Wow... It's really hard to get a doctor to believe you regarding HIT when you look like you're having an allergic reaction like hives. I live in Washington State in the USA. I had been eating processed frozen dinner/lunches, lots of fresh spinich salads and yogurt... all the foods that we think are good for us, but are loaded with histimines. My back was completely covered with this insane, itchy rash that would bleed horribly when I'd scratch it. The back of my arms were covered as well. I was going insane and put up with this for almost a year. I had gone to 3 general docs and 2 specialists,all of whom just scratched their own heads and would give me a cortizone injection. I accidently found some information on line about HIT and saw photos of the same rash I had! Finally! I did my OWN diet illimination test for 4 weeks and found how what was making me go crazy with this horrible rash(and headaches for years). I take antihistimines now and stay away from the foods that are loaded with H. I actually have scars on my arms. Here's a great test that I discovered the other day. I had a G&T (gin and tonic) and my arms started the itch about 8 hours later. Whoa! Get the word out! HIT is a very real and hard to diagnose problem. Don't give up and always go to a doctor and educate them on what you've found. Mine finally listened to me. I had a huge allergy test and I wasn't allergic to ANYTHING AT ALL! Of course I was given a histimine injection under the skin so they could see if I'd have a reaction. Oh boy! Did I ever! My arm swelled up and got bright red. This is tricky stuff alright. Take care everyone. It gets better when you pay attention to what you're eating and avoiding the foods that are loaded with H. It's not the end of the world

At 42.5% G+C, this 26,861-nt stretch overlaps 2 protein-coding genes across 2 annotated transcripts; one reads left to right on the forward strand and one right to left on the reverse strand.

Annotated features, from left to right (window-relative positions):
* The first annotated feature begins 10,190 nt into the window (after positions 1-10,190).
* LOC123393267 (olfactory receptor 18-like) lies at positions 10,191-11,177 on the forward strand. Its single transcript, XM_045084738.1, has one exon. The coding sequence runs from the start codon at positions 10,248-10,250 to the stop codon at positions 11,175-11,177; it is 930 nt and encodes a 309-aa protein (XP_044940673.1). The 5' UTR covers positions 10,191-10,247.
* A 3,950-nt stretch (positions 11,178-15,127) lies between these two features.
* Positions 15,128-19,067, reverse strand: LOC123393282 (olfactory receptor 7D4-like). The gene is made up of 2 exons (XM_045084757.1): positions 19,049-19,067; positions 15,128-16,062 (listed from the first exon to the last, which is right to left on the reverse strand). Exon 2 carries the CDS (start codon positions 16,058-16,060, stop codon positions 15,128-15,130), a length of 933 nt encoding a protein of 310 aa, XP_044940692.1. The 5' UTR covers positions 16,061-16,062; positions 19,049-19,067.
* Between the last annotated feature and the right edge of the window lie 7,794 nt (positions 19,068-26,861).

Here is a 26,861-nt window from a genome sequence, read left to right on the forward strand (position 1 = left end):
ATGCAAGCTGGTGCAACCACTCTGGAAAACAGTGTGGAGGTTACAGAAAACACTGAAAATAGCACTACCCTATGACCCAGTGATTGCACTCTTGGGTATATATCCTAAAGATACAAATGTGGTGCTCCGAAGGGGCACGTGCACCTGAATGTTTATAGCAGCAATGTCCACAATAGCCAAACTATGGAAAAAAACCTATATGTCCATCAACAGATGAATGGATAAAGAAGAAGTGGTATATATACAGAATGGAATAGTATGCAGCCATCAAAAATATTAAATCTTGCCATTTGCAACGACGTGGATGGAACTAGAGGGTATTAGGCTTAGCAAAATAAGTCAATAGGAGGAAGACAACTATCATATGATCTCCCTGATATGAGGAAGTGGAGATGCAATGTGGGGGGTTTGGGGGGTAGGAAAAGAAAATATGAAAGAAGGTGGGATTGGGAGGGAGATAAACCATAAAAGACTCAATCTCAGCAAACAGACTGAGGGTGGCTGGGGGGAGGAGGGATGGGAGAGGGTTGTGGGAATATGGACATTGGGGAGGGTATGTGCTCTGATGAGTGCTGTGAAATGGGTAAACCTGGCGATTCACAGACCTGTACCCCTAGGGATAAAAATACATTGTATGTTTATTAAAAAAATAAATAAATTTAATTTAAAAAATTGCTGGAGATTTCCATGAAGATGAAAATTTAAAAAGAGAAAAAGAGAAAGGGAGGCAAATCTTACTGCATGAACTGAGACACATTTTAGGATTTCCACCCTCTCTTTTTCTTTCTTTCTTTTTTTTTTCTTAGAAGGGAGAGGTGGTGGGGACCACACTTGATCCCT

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The mission of this web site is to educate people on food intolerances. The information provided on the Food Intolerance Network website is no substitute for a visit to a registered dietician, nutritionist or a doctor. The information that you will find here may not be used as a substitute for professional advice and treatment by a medical professional or approved and registered dieticians. The content of the Food Intolerance Network website may not be used as a basis or means for any form of self-diagnosis.